finding your software install $prefix from inside python

Good python software developers tend to use distutils and include a setup.py with their code. The problem I often encounter is finding out which prefix your software has been installed in from within the python code. This might be necessary if you want to interact with some data that you’ve installed into: $prefix/share/projectname/ Here are the various steps:

1) Distutils:

NAME='someproject'
distutils.core.setup(
    name=NAME,
    version='0.1',
    author='James Shubin',
    author_email='purpleidea@gmail.com',
    url='https://ttboj.wordpress.com/',
    description='This is an example project',
    # http://pypi.python.org/pypi?%3Aaction=list_classifiers
    classifiers=[
        'Environment :: Console',
        'Intended Audience :: System Administrators',
        'License :: OSI Approved :: GNU Affero General Public License v3',
        'Operating System :: POSIX :: Linux',
        'Programming Language :: Python',
        'Topic :: Utilities',
    ],
    packages=[NAME],
    package_dir={NAME: 'src'},
    data_files=[
        ('share/%s' % NAME, ['README']),
        ('share/%s' % NAME, ['images/something.png']),
    ],
    scripts=['somebin'],
)

2) Install:

python setup.py install --prefix=~/testprefix/

Note: If you don’t specify a prefix, then this will get installed into your system prefix.

3) Run:

cd ~/testprefix/ # the prefix you chose above
PYTHONPATH=lib/python2.7/site-packages/ ./bin/somebin

Note: If you didn’t specify a prefix above, then you don’t need to set the PYTHONPATH variable, and also, the executable will already be in your default $PATH

4) Prefix:

I have written a small python module which I include in all of my python software. It will returns the projects installed prefix when run. I usually use it like so:

print 'something.png is located at: %s' % os.path.join(prefix.prefix(), 'share', NAME, 'images', 'something.png')

5) Code:

Here is the code for prefix.py. I put this file under my projectname/src/ directory.

#!/usr/bin/python
# -*- coding: utf-8 -*-
"""Find the prefix of the current installation, and other useful variables.

Finding the prefix that your program has been installed in can be non-trivial.
This simplifies the process by allowing you to import <packagename>.prefix and
get instant access to the path prefix by calling the function named: prefix().
If you'd like to join this prefix onto a given path, pass it as the first arg.

Example: if [ `./prefix.py` ]; then echo yes; else echo no; fi
Example: x=`./prefix.py`; echo 'prefix: '$x
"""
# Copyright (C) 2010-2012  James Shubin
#
# This program is free software: you can redistribute it and/or modify
# it under the terms of the GNU Affero General Public License as published by
# the Free Software Foundation, either version 3 of the License, or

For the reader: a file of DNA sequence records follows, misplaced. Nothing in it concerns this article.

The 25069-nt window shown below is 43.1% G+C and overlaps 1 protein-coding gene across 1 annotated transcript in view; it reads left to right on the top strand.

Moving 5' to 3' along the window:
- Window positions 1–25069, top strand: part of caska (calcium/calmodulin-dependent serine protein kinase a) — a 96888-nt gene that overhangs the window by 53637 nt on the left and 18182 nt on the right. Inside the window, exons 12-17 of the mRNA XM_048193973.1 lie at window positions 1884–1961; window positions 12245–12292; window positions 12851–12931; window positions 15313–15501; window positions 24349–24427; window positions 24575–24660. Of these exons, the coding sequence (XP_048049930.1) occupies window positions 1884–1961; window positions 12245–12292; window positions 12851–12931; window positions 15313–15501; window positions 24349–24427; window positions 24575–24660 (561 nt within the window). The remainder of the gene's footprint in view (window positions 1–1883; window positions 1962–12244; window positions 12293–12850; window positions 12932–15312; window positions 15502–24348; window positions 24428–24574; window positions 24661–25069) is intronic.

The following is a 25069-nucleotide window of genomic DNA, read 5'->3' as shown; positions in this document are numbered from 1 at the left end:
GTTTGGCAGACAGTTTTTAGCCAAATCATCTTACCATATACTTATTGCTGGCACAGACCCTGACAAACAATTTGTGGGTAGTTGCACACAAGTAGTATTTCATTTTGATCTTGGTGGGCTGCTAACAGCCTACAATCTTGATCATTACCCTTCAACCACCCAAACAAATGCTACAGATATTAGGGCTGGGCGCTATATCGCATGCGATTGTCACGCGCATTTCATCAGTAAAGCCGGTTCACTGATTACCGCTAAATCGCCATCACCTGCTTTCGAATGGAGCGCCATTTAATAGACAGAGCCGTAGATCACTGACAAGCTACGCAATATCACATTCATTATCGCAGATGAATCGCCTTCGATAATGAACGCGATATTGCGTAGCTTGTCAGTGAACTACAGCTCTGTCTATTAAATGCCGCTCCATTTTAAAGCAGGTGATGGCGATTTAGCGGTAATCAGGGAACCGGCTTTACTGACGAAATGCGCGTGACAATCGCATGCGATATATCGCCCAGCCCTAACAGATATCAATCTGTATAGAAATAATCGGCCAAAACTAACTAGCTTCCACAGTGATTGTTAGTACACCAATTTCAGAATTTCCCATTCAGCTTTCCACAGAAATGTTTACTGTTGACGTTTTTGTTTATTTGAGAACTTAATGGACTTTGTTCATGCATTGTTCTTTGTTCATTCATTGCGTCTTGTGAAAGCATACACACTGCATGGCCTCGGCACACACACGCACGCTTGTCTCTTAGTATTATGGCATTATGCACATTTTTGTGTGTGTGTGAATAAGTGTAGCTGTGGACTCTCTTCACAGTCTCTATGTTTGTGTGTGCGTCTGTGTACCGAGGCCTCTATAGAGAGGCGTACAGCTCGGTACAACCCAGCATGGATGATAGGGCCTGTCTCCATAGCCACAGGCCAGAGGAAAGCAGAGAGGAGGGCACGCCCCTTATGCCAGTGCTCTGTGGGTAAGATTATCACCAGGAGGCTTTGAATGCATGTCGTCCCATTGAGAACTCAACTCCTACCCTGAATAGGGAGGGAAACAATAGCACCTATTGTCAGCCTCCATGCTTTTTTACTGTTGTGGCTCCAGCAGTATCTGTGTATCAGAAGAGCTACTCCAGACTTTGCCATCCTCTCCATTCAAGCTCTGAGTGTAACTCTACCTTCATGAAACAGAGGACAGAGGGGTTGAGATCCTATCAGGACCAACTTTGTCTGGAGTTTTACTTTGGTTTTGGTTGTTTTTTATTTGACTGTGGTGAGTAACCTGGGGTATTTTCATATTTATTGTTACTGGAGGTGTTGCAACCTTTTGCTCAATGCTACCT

# (at your option) any later version.
#
# This program is distributed in the hope that it will be useful,
# but WITHOUT ANY WARRANTY; without even the implied warranty of
# MERCHANTABILITY or FITNESS FOR A PARTICULAR PURPOSE.  See the
# GNU Affero General Public License for more details.
#
# You should have received a copy of the GNU Affero General Public License
# along with this program.  If not, see <http://www.gnu.org/licenses/>.

__all__ = ('prefix', 'name')
#DEBUG = False

import os
import sys

def prefix(join=None):
    """Returns the prefix that this code was installed into."""
    # constants for this execution
    path = os.path.abspath(__file__)
    #if DEBUG: print 'path: %s' % path
    name = os.path.basename(os.path.dirname(path))
    #if DEBUG: print 'name: %s' % name
    this = os.path.basename(path)
    #if DEBUG: print 'this: %s' % this

    # rule set
    rules = [
        # to match: /usr/lib/python2.5/site-packages/project/prefix.py
        # or: /usr/local/lib/python2.6/dist-packages/project/prefix.py
        lambda x: x == 'lib',
        lambda x: x == ('python%s' % sys.version[:3]),
        lambda x: x in ['site-packages', 'dist-packages'],
        lambda x: x == name,    # 'project'
        lambda x: x == this,    # 'prefix.py'
    ]

    # matching engine
    while len(rules) > 0:
        (path, token) = os.path.split(path)
        #if DEBUG: print 'path: %s, token: %s' % (path, token)
        rule = rules.pop()
        if not rule(token):
            #if DEBUG: print 'rule failed'
            return False

    # usually returns: /usr/ or /usr/local/ (but without slash postfix)
    if join is None:
        return path
    else:
        return os.path.join(path, join)    # add on join if it exists!

def name(pop=[], suffix=None):
    """Returns the name of this particular project. If pop is a list
    containing more than one element, name() will remove those items
    from the path tail before deciding on the project name. If there
    is an element which does not exist in the path tail, then raise.
    If a suffix is specified, then it is removed if found at end."""
    path = os.path.dirname(os.path.abspath(__file__))
    if isinstance(pop, str): pop = [pop]    # force single strings to list
    while len(pop) > 0:
        (path, tail) = os.path.split(path)
        if pop.pop() != tail:
            #if DEBUG: print 'tail: %s' % tail
            raise ValueError('Element doesnʼt match path tail.')

    path = os.path.basename(path)
    if suffix is not None and path.endswith(suffix):
        path = path[0:-len(suffix)]
    return path

if __name__ == '__main__':
    join = None
    if len(sys.argv) > 1:
        join = ' '.join(sys.argv[1:])
    result = prefix(join)
    if result:
        print result
    else:
        sys.exit(1)

Why this sort of thing isn’t built into python boggles my mind, so if for some reason you have a better solution, please let me know. Also, don’t be fooled by the red herring that is: sys.prefix

Happy hacking,
James

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